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1031 Exchange Info

What is a 1031 Tax-Deferred Exchange?

It's a great way for an investor to build wealth and defer taxes that would otherwise be due on a straight sale.

The Internal Revenue Code states that neither gain nor loss is recognized if a property held for investment or productive use in a trade or business is exchanged for (Like-Kind) property.

The taxpayer may avoid the taxable sale and purchase and qualify for Exchange treatment if, prior to the sale of the old property, the taxpayer enters into an Exchange Agreement with a "Qualified Intermediary" (one of the IRS requirements for a tax deferred exchange is that an independent third party handle the exchange transaction.), who structures the exchange transactions properly to meet all of the requirements of the Code and the Regulations.




IRS Guidelines

There are 3 Basic Guidelines set by the IRS for total tax-deferred treatment.

1) The Replacement property purchase price should be equal to or greater than the Relinquished property sales price.

2) The Replacement property debt (mortgage) should be equal to or greater than the Relinquished property debt (no Debt Relief).

3) All net proceeds should be used to acquire the Replacement property.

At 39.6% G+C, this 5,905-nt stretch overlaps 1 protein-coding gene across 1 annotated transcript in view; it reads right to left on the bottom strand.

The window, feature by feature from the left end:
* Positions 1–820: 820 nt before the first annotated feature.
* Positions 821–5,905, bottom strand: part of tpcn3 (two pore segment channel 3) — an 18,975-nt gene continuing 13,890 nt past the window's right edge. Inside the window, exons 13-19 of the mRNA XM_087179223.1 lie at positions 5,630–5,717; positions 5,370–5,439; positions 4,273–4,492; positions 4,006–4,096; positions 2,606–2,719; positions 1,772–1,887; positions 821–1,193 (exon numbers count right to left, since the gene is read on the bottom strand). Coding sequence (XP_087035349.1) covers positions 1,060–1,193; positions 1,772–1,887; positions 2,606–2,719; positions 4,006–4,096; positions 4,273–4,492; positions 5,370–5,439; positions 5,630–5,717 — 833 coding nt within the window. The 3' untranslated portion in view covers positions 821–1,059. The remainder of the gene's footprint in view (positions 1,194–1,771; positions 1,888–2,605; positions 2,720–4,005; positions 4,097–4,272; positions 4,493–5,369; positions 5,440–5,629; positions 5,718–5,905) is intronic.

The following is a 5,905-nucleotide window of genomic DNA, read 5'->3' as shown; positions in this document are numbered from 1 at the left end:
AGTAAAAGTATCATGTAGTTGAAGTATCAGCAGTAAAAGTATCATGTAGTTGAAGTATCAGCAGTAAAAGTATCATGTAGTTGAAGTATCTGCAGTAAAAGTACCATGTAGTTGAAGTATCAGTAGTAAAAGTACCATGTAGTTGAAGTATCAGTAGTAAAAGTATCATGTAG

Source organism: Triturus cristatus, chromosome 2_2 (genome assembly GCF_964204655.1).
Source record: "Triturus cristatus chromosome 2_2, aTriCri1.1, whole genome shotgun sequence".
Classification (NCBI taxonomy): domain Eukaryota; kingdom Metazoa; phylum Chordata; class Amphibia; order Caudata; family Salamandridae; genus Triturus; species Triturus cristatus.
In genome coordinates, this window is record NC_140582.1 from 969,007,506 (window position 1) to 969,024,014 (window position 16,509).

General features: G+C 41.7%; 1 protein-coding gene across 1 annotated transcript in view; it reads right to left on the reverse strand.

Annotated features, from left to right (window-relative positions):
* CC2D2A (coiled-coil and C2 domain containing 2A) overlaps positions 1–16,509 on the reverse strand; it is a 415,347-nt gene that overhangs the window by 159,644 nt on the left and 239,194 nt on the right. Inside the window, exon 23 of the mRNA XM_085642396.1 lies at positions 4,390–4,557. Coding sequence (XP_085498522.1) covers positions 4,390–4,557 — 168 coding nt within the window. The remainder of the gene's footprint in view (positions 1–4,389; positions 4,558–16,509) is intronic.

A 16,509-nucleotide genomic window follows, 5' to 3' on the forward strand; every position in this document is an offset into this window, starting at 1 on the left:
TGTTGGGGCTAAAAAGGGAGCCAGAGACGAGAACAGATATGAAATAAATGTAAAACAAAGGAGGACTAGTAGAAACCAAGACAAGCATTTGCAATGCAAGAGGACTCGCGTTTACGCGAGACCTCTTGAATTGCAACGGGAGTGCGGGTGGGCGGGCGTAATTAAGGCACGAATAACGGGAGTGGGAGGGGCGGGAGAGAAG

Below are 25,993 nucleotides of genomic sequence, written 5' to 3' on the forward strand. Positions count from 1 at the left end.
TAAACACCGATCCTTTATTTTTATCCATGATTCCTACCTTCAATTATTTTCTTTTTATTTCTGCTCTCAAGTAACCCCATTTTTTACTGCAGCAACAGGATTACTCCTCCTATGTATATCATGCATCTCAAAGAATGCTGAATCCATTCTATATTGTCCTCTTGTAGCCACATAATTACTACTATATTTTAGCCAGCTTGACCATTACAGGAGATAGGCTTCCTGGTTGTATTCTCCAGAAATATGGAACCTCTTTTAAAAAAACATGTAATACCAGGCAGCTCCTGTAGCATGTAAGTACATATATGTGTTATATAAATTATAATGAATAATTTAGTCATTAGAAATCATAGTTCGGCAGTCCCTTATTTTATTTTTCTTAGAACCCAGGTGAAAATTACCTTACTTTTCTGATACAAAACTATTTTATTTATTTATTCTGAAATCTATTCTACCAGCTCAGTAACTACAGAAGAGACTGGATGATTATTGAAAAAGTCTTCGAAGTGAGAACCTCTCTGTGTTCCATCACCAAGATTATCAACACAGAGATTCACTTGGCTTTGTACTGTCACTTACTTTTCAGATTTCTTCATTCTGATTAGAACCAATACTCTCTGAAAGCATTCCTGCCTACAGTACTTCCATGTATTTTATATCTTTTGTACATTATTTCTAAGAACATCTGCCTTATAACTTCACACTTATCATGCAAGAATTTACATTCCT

If you do not meet all of the above guidelines, you may still do an exchange, but you may be subject to tax on the difference. We recommend you seek tax advice when attempting a "Partial Exchange".




Like-Kind Property

Like-kind refers to the nature of the property. The IRS definition of Like-Kind is "any property held for productive use in a trade or business or held for investment purposes". You can exchange any combination of the below types of real estate:

  • Raw/Vacant Land
  • Multi Family Rentals
  • Single Family Rental
  • Commercial
  • Shopping Center
  • 30 year or more leasehold

Property ineligible under 1031 guidelines:

  • Primary residence
  • Partnership interests
  • Money
  • Stock, Bonds or Notes
  • Foreign Property



Delayed Exchange Time Frame

The most common exchange today is the delayed exchange.

There are two very important time frames to keep in mind. You have 45 days from the recording of the deed to identify your possible replacement properties. You have a total of 180 days to close on your replacement properties. No exceptions or extensions.




Identifying Replacement Property

When Identifying Replacement Property in your exchange, you have two choices. You can use the Three Property Rule or the 200% Rule.

The Three Property Rule allows you to identify up to 3 properties. You can purchase one, two or all three of those properties to complete your exchange. If you wish to purchase more than three properties, you will need to identify under the 200% Rule.

The 200% Rule is set up for you to identify as many replacement properties as you wish as long as the aggregate fair market value of all the identified properties does not exceed 200% of the relinquished property value. You may purchase any combination of these identified properties keeping in mind to be totally tax deferred you should purchase properties equal or greater in value to your relinquished property.

An exception to this rule is called the 95% rule. You can choose to identify more than 200%, but if you do, you must purchase 95% of the values you identified or your entire exchange fails.